Fair Trade USA, the American fair trade labeling firm, is extending its reach to the apparel sector.
I was expecting this to happen eventually. It has taken this long to get started because apparel has a more diffuse supply chain than foodstuffs. So there is a significant liability hurdle to overcome. For unlike fair trade coffee growers, who are usually worker-owned cooperatives, textiles are generally manufactured in sweatshops that aren't owned and operated by the employees. As such, there is much more of a risk that a company certified as fair trade might be using a rogue sweatshop that is not actually holding itself to basic labor standards. This is one of the reasons why the FLA, which already audits sweatshops for companies such as Nike and Apple, doesn't have its own label. I know this because I was personally involved in discussions a few years ago between Nike and the FLA while Nike was vying for the CU-Boulder sports apparel contract.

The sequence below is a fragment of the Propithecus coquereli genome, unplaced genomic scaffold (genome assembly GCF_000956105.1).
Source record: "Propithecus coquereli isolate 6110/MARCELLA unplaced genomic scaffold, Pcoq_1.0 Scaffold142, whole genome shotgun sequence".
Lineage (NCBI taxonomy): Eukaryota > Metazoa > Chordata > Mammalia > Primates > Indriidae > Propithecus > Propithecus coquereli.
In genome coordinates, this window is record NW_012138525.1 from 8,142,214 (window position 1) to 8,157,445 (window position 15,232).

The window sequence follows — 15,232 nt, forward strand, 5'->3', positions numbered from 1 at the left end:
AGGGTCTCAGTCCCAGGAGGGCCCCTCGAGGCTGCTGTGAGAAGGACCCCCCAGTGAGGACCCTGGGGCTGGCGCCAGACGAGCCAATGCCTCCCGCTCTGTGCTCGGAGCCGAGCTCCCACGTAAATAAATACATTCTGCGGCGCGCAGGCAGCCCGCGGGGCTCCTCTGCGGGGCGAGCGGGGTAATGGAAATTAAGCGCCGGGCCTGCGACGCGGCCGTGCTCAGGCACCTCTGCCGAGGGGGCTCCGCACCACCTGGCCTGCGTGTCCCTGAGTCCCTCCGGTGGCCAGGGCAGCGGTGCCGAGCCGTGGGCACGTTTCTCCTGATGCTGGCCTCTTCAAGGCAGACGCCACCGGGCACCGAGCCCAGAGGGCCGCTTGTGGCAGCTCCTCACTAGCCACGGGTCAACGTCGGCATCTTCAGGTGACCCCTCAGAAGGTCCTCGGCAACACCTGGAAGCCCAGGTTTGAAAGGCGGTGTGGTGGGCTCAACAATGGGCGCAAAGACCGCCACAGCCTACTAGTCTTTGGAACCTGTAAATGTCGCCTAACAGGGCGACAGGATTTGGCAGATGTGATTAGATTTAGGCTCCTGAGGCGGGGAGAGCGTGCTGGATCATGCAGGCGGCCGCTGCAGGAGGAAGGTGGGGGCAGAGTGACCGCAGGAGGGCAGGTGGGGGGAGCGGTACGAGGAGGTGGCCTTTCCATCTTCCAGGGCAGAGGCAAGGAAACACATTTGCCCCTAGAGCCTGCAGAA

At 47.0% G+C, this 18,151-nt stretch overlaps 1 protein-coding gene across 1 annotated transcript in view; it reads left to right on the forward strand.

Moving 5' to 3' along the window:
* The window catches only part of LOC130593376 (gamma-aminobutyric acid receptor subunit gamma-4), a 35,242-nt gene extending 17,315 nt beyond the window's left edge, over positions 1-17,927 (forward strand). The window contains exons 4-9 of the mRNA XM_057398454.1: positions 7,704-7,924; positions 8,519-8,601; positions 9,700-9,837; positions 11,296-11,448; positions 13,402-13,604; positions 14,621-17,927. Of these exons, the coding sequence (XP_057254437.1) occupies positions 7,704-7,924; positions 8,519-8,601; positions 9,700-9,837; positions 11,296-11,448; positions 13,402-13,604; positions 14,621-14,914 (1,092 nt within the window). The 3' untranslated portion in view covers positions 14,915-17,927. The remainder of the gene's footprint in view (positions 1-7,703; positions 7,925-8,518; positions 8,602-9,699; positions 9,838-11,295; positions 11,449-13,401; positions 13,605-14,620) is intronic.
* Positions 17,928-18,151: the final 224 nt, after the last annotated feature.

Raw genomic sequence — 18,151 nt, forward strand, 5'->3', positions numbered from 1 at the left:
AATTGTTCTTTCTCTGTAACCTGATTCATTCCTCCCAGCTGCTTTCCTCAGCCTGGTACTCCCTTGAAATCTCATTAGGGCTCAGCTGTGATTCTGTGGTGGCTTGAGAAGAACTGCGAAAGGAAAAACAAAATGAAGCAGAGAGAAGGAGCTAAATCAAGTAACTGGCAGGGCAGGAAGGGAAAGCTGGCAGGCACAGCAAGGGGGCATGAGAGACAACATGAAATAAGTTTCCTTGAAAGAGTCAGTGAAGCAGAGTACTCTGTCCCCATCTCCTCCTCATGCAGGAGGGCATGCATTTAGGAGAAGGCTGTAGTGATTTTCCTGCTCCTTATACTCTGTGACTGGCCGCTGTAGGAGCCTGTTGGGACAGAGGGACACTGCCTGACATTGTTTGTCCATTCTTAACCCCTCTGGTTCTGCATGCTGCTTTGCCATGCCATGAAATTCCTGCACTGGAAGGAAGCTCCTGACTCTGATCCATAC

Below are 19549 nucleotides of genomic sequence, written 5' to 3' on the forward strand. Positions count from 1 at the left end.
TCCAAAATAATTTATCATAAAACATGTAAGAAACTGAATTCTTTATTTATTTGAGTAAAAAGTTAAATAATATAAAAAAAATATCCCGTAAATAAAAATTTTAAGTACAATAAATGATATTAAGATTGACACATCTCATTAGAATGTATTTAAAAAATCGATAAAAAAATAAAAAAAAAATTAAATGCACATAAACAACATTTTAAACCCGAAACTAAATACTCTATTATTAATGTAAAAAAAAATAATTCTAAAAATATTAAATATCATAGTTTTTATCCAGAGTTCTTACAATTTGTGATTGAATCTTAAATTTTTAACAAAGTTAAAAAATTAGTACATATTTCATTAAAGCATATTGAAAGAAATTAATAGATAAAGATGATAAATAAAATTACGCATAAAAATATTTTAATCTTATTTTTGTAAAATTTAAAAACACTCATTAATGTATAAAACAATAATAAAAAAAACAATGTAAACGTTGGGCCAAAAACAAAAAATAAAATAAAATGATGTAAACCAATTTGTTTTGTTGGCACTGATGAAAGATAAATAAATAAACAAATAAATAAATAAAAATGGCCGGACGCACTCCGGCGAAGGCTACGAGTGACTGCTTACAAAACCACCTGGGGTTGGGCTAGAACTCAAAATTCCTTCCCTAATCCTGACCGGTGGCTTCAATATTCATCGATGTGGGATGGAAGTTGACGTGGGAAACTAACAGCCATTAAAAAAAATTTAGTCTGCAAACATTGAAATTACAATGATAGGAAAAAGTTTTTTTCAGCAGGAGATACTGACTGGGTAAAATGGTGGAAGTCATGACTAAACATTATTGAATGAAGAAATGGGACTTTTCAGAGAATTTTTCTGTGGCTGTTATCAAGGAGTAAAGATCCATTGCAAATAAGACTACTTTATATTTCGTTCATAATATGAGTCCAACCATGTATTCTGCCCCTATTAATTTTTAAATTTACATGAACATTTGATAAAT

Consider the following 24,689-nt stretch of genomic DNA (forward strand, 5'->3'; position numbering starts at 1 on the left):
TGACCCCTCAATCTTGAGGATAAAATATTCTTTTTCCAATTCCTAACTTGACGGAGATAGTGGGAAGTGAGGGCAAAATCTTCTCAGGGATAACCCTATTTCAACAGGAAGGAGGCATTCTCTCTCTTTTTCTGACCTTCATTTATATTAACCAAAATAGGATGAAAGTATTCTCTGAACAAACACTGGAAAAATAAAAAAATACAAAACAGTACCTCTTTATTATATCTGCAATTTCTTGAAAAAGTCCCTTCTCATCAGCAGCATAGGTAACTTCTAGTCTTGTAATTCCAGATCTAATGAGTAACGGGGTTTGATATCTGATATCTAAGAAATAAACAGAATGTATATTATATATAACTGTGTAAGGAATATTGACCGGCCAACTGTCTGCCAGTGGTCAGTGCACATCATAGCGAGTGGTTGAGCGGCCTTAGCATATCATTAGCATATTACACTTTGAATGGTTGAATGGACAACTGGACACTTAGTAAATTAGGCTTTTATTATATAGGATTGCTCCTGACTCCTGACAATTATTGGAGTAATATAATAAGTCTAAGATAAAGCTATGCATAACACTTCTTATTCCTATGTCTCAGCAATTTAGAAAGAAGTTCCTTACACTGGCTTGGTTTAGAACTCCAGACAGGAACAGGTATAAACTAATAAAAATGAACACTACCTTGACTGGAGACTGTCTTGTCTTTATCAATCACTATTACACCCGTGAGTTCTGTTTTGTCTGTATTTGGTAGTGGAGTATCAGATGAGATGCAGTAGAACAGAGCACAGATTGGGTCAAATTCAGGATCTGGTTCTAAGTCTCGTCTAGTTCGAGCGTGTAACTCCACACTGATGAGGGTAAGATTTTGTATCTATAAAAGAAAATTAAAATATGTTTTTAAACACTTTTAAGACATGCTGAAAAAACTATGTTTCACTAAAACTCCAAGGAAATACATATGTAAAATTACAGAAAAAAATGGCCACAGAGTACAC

So it will be interesting to see how this evolves going forward. I expect there will have to be some kind of legal disclaimer on the new fair trade labels to protect brand name apparel companies from potential rule-breaking sweatshops that may fall through the audit cracks. This is how Nike got into legal trouble back in 2003, boasting about the labor standards of its own sweatshops without having adequate proof to back up its claims. As a result of the suit, it is now certified by the FLA.
It now looks like Fair Trade USA may begin to compete with the FLA. For if a company like Nike can get increased sales via a label that attracts socially-conscious consumers, this may pressure the FLA to develop its own label or risk losing clients to Fair Trade USA.
What's attractive about Fair Trade USA's approach is that it covers the entire supply chain including the farmers who grow the cotton, whereas farmers are not addressed in the FLA certification.
So this is a very exciting development. It will be interesting to see what companies join in. The program is still in pilot stage, with PrAna as first client.